1.On Eids each Muslim family should make the effort to invite a revert into their homes for lunch or dinner or even better, for the whole day.Eid is a time of happiness and celebration and no one should spend the day feeling alone. I know there are events held in Islamic centres but they don't make up for a get together in a home environment. 

2. There are Sunday schools for kids. There should a class or two in every Sunday school for reverts.Salat isn't a simple thing to learn and is even more difficult when you are the only grown up in the mosque who doesn't know how to pray, not to mention the people who soley exist for the purpose of pointing out mistakes in other people.

3. Not just for reverts but all Muslims, get rid of ethno-cultural camps! Reverts find it difficult to go an Islamic centres if this Hussainiya is 'Arabised' and that is 'Pakistanised' and the next one is 'khojas'.Do they have to find one which is 'Americanised' or 'europeniased'? I know I am making a generalisation here and there are exceptions but let's accept it we Muslims are bound to cultural more than we are to our religion.

4.Make revert support groups, not online ones, real life ones. 

What about Sunni » Shia reverts?

The rest of the ideas are great.

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1 hour ago, Reza said:

Intermarriage.

Absolutely. 

Reverts are amongst the most beautiful things, fresh pure blood being injected into the soul I.e from the moment they revert they are given a new life for the sacrifice they make not just in words but  in action with their whole being. 

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1 hour ago, Reza said:

Its the other way around.

I think it would be a catch-22 thing. How/why would someone marry them without knowing them and to know them, they would have to be assimilated within the community.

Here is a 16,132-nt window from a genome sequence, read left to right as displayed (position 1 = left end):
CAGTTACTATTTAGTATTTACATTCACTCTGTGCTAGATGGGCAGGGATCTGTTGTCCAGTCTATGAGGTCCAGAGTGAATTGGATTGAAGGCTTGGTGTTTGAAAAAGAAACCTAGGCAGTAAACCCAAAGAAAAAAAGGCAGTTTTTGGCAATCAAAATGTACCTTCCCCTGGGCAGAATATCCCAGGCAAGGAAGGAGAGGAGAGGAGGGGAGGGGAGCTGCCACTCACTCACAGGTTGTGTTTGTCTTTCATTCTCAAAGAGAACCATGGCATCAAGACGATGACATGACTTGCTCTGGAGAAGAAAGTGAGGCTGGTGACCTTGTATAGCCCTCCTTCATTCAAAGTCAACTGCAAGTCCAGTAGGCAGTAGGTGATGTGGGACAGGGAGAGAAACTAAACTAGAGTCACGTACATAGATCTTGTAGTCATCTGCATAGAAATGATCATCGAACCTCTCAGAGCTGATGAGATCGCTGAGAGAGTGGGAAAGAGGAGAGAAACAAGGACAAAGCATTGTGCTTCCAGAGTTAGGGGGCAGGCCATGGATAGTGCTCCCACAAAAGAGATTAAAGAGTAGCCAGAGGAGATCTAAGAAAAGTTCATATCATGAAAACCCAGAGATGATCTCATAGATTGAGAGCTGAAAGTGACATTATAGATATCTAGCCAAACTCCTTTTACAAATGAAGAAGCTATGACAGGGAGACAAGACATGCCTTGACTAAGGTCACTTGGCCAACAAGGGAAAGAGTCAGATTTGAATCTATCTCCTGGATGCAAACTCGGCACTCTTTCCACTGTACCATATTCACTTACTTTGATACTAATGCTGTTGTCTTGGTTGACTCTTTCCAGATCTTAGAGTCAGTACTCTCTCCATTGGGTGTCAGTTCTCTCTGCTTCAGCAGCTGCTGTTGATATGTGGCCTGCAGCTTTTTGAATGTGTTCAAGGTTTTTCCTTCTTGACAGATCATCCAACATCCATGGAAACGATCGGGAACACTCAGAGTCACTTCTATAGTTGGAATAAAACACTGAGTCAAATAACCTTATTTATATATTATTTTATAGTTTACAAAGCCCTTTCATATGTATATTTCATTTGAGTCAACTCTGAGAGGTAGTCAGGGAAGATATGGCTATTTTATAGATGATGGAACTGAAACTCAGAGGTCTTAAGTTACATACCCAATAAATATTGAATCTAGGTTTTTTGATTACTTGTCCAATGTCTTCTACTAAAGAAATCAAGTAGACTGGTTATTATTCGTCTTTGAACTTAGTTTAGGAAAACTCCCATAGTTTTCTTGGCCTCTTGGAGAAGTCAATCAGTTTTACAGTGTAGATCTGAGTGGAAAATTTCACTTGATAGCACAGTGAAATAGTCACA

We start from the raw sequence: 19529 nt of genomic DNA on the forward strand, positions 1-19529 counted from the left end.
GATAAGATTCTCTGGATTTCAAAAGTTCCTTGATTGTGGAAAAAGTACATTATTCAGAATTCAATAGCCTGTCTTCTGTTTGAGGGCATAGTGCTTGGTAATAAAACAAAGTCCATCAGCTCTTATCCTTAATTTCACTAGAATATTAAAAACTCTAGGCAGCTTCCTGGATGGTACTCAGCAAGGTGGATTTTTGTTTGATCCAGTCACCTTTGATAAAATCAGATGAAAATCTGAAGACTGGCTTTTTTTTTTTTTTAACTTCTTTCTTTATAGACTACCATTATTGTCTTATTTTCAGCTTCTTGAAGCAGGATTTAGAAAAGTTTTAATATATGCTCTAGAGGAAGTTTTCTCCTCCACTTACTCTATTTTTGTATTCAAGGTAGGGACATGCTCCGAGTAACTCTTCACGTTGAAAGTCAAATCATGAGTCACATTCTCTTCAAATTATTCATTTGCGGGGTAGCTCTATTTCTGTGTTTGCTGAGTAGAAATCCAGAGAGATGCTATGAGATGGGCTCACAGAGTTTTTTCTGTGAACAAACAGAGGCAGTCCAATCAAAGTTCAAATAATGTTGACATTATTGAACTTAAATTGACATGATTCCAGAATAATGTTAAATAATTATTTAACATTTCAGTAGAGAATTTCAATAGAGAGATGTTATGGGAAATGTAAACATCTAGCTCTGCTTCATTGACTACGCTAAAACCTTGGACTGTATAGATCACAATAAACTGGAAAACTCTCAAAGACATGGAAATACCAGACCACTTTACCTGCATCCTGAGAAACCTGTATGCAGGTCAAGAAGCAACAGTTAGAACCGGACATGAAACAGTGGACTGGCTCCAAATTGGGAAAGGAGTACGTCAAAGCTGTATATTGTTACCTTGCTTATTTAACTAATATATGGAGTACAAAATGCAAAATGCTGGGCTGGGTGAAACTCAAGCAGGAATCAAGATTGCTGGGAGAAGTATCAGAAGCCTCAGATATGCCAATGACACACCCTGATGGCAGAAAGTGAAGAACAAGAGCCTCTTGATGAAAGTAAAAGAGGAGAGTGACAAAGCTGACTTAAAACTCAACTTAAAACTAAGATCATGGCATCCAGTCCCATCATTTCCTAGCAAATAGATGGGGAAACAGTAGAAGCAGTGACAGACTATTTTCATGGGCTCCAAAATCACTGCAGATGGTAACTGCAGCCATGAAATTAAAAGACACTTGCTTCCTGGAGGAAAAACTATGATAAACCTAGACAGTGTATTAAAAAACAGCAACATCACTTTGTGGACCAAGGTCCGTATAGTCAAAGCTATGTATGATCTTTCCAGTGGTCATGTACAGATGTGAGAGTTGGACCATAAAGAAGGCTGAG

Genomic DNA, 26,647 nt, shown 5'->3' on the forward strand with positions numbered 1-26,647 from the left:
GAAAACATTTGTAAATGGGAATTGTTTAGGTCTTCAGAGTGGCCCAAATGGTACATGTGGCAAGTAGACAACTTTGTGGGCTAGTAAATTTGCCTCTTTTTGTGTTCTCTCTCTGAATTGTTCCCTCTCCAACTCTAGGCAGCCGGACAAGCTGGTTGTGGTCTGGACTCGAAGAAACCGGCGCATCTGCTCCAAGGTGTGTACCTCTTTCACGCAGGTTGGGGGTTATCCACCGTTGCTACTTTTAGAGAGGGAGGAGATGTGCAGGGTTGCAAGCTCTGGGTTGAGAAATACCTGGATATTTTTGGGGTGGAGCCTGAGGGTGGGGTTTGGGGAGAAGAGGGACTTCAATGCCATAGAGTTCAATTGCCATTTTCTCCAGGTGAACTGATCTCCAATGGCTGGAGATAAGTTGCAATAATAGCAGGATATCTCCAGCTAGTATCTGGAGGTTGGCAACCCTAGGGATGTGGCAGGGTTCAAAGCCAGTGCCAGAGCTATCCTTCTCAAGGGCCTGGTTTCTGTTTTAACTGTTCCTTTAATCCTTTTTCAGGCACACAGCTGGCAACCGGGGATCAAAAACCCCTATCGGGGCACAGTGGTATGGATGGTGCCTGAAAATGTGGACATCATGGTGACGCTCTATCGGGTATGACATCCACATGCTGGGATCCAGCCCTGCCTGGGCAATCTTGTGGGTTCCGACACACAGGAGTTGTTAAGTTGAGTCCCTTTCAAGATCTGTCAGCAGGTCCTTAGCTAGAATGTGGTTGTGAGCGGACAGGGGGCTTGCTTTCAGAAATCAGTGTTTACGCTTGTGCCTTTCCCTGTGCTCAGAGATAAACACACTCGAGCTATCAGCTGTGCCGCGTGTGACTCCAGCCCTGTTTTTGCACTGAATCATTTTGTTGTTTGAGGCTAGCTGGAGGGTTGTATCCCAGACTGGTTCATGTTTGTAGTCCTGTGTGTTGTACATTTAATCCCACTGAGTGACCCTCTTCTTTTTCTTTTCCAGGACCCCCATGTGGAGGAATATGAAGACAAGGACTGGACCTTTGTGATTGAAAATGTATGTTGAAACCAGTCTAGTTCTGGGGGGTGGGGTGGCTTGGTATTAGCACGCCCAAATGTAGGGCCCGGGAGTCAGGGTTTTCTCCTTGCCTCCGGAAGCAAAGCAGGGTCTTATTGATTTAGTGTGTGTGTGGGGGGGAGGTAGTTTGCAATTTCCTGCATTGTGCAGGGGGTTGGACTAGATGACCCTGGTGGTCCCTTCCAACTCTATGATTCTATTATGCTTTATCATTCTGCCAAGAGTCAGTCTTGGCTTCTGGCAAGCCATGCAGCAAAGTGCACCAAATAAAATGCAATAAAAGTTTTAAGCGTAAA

I am not saying intermarriage would be wrong just not following the steps from reversion to marriage without being in the community.

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19 hours ago, ShiaMan14 said:

Reverts: what you do to assimilate within your local Shia community?  What challenges do you face? What are resolutions to fix this problem?

I gave up. For many years I tried to join various communities and was either rejected outright ("We are a group only for [insert ethnicity]") or excluded and ostracized. I tend toward reclusivity anyway so it doesn't much matter to me, though it would be nice for my children to know other Shia, and I'll probably not end up with a proper burial due to not being known in the community. 

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3 hours ago, starlight said:

I don't think they face significant problems since they are already Muslims.

Most people don’t care honestly they would never change the beliefs they were born with so they see them as upstarts 

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4 minutes ago, Panzerwaffe said:

Which ethnicity do you belong to?

My ancestors were poor white farmers and factory workers. So in addition to being white - which many born Muslims assume = sleazy - I don't look or act like rich people. Most Shia Muslims in the United States are rich people. 

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45 minutes ago, notme said:

My ancestors were poor white farmers and factory workers. So in addition to being white - which many born Muslims assume = sleazy - I don't look or act like rich people. Most Shia Muslims in the United States are rich people. 

You should not let that discourage you sister.

This country was built by the poor whites who turned this savage land into a world power you should be proud of your heritage too.

These " Shias" of today act like rich urban elite ummayyads who used to make fun of poor shabbily clad sloppily groomed bedouins who were supporters of Imam Ali 

I commend your courage and fortitude. Please forgive us for treating you like this 

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1 hour ago, ShiaMan14 said:

I am not saying intermarriage would be wrong just not following the steps from reversion to marriage without being in the community.

I'm not commenting on its feasibility, but it seems like the only long term solution with a real impact. Anything else would be a half measure at best. Some people will have to take the plunge first.